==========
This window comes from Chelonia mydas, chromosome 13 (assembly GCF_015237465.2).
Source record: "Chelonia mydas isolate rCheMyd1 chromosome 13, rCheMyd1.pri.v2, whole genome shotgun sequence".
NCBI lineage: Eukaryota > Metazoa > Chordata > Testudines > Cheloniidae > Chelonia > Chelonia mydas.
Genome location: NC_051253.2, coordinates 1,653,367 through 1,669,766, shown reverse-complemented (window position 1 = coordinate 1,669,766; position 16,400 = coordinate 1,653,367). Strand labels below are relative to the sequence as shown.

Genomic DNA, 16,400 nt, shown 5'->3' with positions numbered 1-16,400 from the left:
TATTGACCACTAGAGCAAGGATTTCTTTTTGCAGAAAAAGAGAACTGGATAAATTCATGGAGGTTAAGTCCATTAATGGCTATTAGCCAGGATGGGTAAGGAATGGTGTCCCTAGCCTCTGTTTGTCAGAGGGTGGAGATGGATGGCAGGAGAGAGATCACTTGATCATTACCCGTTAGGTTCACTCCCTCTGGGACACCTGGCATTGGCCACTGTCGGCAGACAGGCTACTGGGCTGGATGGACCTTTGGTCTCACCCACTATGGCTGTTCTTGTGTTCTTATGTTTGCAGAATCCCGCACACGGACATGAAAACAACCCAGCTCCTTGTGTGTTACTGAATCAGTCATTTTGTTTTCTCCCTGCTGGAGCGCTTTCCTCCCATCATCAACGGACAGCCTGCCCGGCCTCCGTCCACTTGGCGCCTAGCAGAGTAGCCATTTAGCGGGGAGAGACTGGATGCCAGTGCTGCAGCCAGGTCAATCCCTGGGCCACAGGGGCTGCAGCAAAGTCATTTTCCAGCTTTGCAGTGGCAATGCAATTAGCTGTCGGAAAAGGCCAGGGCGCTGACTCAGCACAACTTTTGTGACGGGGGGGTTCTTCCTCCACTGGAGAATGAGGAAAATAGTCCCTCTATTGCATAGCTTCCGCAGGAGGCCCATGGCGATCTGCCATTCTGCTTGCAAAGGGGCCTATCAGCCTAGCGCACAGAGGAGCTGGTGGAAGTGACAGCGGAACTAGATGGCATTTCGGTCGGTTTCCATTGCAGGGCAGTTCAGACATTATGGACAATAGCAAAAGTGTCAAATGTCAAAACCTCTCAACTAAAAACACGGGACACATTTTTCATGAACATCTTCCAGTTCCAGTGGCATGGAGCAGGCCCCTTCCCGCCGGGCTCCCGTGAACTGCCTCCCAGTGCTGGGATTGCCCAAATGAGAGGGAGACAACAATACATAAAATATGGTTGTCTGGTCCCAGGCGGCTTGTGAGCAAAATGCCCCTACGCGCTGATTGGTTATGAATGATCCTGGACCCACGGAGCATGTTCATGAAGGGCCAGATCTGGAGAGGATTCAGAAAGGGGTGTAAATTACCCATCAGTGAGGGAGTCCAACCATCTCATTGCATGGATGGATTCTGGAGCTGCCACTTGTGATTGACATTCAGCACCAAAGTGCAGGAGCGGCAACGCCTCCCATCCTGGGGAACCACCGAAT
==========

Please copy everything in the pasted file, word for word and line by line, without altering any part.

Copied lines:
This window comes from Chelonia mydas, chromosome 13 (assembly GCF_015237465.2).
Source record: "Chelonia mydas isolate rCheMyd1 chromosome 13, rCheMyd1.pri.v2, whole genome shotgun sequence".
NCBI lineage: Eukaryota > Metazoa > Chordata > Testudines > Cheloniidae > Chelonia > Chelonia mydas.
Genome location: NC_051253.2, coordinates 1,653,367 through 1,669,766, shown reverse-complemented (window position 1 = coordinate 1,669,766; position 16,400 = coordinate 1,653,367). Strand labels below are relative to the sequence as shown.

Genomic DNA, 16,400 nt, shown 5'->3' with positions numbered 1-16,400 from the left:
TATTGACCACTAGAGCAAGGATTTCTTTTTGCAGAAAAAGAGAACTGGATAAATTCATGGAGGTTAAGTCCATTAATGGCTATTAGCCAGGATGGGTAAGGAATGGTGTCCCTAGCCTCTGTTTGTCAGAGGGTGGAGATGGATGGCAGGAGAGAGATCACTTGATCATTACCCGTTAGGTTCACTCCCTCTGGGACACCTGGCATTGGCCACTGTCGGCAGACAGGCTACTGGGCTGGATGGACCTTTGGTCTCACCCACTATGGCTGTTCTTGTGTTCTTATGTTTGCAGAATCCCGCACACGGACATGAAAACAACCCAGCTCCTTGTGTGTTACTGAATCAGTCATTTTGTTTTCTCCCTGCTGGAGCGCTTTCCTCCCATCATCAACGGACAGCCTGCCCGGCCTCCGTCCACTTGGCGCCTAGCAGAGTAGCCATTTAGCGGGGAGAGACTGGATGCCAGTGCTGCAGCCAGGTCAATCCCTGGGCCACAGGGGCTGCAGCAAAGTCATTTTCCAGCTTTGCAGTGGCAATGCAATTAGCTGTCGGAAAAGGCCAGGGCGCTGACTCAGCACAACTTTTGTGACGGGGGGGTTCTTCCTCCACTGGAGAATGAGGAAAATAGTCCCTCTATTGCATAGCTTCCGCAGGAGGCCCATGGCGATCTGCCATTCTGCTTGCAAAGGGGCCTATCAGCCTAGCGCACAGAGGAGCTGGTGGAAGTGACAGCGGAACTAGATGGCATTTCGGTCGGTTTCCATTGCAGGGCAGTTCAGACATTATGGACAATAGCAAAAGTGTCAAATGTCAAAACCTCTCAACTAAAAACACGGGACACATTTTTCATGAACATCTTCCAGTTCCAGTGGCATGGAGCAGGCCCCTTCCCGCCGGGCTCCCGTGAACTGCCTCCCAGTGCTGGGATTGCCCAAATGAGAGGGAGACAACAATACATAAAATATGGTTGTCTGGTCCCAGGCGGCTTGTGAGCAAAATGCCCCTACGCGCTGATTGGTTATGAATGATCCTGGACCCACGGAGCATGTTCATGAAGGGCCAGATCTGGAGAGGATTCAGAAAGGGGTGTAAATTACCCATCAGTGAGGGAGTCCAACCATCTCATTGCATGGATGGATTCTGGAGCTGCCACTTGTGATTGACATTCAGCACCAAAGTGCAGGAGCGGCAACGCCTCCCATCCTGGGGAACCACCGAAT